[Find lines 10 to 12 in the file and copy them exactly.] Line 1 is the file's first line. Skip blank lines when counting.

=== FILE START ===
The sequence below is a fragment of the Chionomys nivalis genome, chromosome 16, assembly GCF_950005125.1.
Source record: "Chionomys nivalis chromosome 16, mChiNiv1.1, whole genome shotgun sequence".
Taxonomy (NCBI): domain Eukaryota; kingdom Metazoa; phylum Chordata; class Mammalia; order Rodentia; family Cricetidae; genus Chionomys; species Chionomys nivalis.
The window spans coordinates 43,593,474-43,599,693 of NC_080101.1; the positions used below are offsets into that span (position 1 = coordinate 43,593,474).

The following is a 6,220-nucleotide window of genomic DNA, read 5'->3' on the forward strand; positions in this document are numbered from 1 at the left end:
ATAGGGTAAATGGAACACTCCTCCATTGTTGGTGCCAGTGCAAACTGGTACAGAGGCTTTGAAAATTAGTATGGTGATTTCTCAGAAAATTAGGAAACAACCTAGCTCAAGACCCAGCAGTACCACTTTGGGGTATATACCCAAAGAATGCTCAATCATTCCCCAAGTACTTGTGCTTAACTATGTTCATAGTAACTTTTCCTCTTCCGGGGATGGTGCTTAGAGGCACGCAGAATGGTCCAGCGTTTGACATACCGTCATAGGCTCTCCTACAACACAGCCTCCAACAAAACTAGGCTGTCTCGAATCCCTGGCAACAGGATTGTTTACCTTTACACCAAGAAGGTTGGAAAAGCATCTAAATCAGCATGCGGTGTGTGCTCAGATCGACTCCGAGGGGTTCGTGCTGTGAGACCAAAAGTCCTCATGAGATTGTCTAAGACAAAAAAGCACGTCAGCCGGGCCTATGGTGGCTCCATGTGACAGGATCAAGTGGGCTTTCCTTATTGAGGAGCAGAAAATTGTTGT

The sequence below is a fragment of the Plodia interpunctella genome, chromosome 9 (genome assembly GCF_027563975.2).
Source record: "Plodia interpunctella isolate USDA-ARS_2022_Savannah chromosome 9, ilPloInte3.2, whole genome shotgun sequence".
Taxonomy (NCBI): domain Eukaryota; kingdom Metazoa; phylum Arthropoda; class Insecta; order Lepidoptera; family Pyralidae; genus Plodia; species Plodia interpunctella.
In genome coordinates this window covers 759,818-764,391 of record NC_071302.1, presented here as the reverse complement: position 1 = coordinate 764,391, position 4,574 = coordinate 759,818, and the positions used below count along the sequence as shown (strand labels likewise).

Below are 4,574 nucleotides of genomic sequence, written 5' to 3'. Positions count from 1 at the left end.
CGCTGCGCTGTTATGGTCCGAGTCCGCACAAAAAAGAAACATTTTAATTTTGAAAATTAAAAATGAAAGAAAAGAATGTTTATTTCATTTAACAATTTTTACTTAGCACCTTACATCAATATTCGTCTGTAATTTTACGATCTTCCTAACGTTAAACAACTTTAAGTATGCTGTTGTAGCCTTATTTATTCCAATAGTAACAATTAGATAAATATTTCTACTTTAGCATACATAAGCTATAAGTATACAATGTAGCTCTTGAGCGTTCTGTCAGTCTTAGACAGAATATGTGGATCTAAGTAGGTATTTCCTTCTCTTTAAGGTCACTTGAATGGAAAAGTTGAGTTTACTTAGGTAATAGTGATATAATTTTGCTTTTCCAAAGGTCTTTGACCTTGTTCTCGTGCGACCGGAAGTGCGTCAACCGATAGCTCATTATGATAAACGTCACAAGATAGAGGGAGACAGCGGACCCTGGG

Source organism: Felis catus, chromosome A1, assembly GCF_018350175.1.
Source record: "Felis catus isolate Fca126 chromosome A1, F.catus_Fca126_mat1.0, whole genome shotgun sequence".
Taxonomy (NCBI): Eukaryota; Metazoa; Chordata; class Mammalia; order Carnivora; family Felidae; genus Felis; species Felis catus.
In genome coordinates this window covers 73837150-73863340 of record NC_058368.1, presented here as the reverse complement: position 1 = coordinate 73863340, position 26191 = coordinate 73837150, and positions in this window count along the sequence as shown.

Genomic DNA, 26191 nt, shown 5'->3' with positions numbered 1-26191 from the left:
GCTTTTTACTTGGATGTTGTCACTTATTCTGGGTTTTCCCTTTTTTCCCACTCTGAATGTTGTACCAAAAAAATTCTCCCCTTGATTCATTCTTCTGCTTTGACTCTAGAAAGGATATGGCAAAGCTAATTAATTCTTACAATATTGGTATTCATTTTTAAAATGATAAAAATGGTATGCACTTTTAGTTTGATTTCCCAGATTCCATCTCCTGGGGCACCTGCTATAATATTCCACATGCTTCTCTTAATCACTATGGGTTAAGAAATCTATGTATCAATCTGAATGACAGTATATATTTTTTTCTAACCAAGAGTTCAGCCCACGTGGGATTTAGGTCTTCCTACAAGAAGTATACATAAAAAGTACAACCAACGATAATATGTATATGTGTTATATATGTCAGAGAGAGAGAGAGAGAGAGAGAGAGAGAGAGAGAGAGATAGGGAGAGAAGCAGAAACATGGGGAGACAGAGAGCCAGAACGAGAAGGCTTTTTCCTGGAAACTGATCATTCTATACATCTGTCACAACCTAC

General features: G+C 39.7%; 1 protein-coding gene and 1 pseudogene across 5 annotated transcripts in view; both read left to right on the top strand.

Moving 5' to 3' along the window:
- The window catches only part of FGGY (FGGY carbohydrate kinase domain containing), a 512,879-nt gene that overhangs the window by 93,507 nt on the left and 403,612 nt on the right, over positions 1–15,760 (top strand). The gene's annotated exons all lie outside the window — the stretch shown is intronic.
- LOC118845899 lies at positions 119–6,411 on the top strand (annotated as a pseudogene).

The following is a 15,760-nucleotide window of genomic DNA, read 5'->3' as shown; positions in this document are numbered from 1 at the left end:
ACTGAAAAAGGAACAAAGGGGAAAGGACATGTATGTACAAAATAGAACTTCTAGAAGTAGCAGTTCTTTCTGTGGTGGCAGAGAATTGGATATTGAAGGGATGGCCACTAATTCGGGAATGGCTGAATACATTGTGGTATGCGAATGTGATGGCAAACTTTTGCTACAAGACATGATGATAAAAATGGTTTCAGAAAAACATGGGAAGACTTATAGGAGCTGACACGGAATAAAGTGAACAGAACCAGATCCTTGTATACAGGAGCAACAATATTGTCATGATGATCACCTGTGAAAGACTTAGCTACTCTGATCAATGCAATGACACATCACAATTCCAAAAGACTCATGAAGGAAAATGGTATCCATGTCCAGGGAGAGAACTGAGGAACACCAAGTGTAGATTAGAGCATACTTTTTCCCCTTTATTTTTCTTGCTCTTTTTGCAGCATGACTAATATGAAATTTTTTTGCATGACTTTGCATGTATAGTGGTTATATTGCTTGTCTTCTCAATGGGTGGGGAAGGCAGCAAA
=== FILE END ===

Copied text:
In genome coordinates this window covers 759,818-764,391 of record NC_071302.1, presented here as the reverse complement: position 1 = coordinate 764,391, position 4,574 = coordinate 759,818, and the positions used below count along the sequence as shown (strand labels likewise).

Below are 4,574 nucleotides of genomic sequence, written 5' to 3'. Positions count from 1 at the left end.
CGCTGCGCTGTTATGGTCCGAGTCCGCACAAAAAAGAAACATTTTAATTTTGAAAATTAAAAATGAAAGAAAAGAATGTTTATTTCATTTAACAATTTTTACTTAGCACCTTACATCAATATTCGTCTGTAATTTTACGATCTTCCTAACGTTAAACAACTTTAAGTATGCTGTTGTAGCCTTATTTATTCCAATAGTAACAATTAGATAAATATTTCTACTTTAGCATACATAAGCTATAAGTATACAATGTAGCTCTTGAGCGTTCTGTCAGTCTTAGACAGAATATGTGGATCTAAGTAGGTATTTCCTTCTCTTTAAGGTCACTTGAATGGAAAAGTTGAGTTTACTTAGGTAATAGTGATATAATTTTGCTTTTCCAAAGGTCTTTGACCTTGTTCTCGTGCGACCGGAAGTGCGTCAACCGATAGCTCATTATGATAAACGTCACAAGATAGAGGGAGACAGCGGACCCTGGG